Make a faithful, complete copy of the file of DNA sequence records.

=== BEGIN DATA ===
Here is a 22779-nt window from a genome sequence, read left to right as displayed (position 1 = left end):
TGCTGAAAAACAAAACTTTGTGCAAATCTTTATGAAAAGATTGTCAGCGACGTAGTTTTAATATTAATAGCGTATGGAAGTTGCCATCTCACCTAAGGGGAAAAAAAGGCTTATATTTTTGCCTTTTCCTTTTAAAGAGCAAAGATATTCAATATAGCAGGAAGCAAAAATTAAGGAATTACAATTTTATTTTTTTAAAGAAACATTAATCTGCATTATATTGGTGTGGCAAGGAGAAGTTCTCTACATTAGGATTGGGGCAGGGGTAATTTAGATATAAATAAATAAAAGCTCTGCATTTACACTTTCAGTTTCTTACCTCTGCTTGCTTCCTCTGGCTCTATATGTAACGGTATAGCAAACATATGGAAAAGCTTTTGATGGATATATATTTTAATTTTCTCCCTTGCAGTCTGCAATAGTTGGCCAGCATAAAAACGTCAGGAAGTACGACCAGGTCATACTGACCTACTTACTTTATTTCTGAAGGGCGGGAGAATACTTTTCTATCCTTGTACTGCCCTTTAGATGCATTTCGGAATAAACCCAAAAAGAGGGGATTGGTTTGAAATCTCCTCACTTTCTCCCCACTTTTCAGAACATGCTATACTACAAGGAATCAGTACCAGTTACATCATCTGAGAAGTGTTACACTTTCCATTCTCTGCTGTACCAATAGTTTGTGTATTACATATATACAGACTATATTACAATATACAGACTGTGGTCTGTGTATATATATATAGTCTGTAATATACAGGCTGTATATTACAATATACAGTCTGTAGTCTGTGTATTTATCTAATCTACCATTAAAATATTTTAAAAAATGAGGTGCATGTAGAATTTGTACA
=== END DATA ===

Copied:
Here is a 22779-nt window from a genome sequence, read left to right as displayed (position 1 = left end):
TGCTGAAAAACAAAACTTTGTGCAAATCTTTATGAAAAGATTGTCAGCGACGTAGTTTTAATATTAATAGCGTATGGAAGTTGCCATCTCACCTAAGGGGAAAAAAAGGCTTATATTTTTGCCTTTTCCTTTTAAAGAGCAAAGATATTCAATATAGCAGGAAGCAAAAATTAAGGAATTACAATTTTATTTTTTTAAAGAAACATTAATCTGCATTATATTGGTGTGGCAAGGAGAAGTTCTCTACATTAGGATTGGGGCAGGGGTAATTTAGATATAAATAAATAAAAGCTCTGCATTTACACTTTCAGTTTCTTACCTCTGCTTGCTTCCTCTGGCTCTATATGTAACGGTATAGCAAACATATGGAAAAGCTTTTGATGGATATATATTTTAATTTTCTCCCTTGCAGTCTGCAATAGTTGGCCAGCATAAAAACGTCAGGAAGTACGACCAGGTCATACTGACCTACTTACTTTATTTCTGAAGGGCGGGAGAATACTTTTCTATCCTTGTACTGCCCTTTAGATGCATTTCGGAATAAACCCAAAAAGAGGGGATTGGTTTGAAATCTCCTCACTTTCTCCCCACTTTTCAGAACATGCTATACTACAAGGAATCAGTACCAGTTACATCATCTGAGAAGTGTTACACTTTCCATTCTCTGCTGTACCAATAGTTTGTGTATTACATATATACAGACTATATTACAATATACAGACTGTGGTCTGTGTATATATATATAGTCTGTAATATACAGGCTGTATATTACAATATACAGTCTGTAGTCTGTGTATTTATCTAATCTACCATTAAAATATTTTAAAAAATGAGGTGCATGTAGAATTTGTACA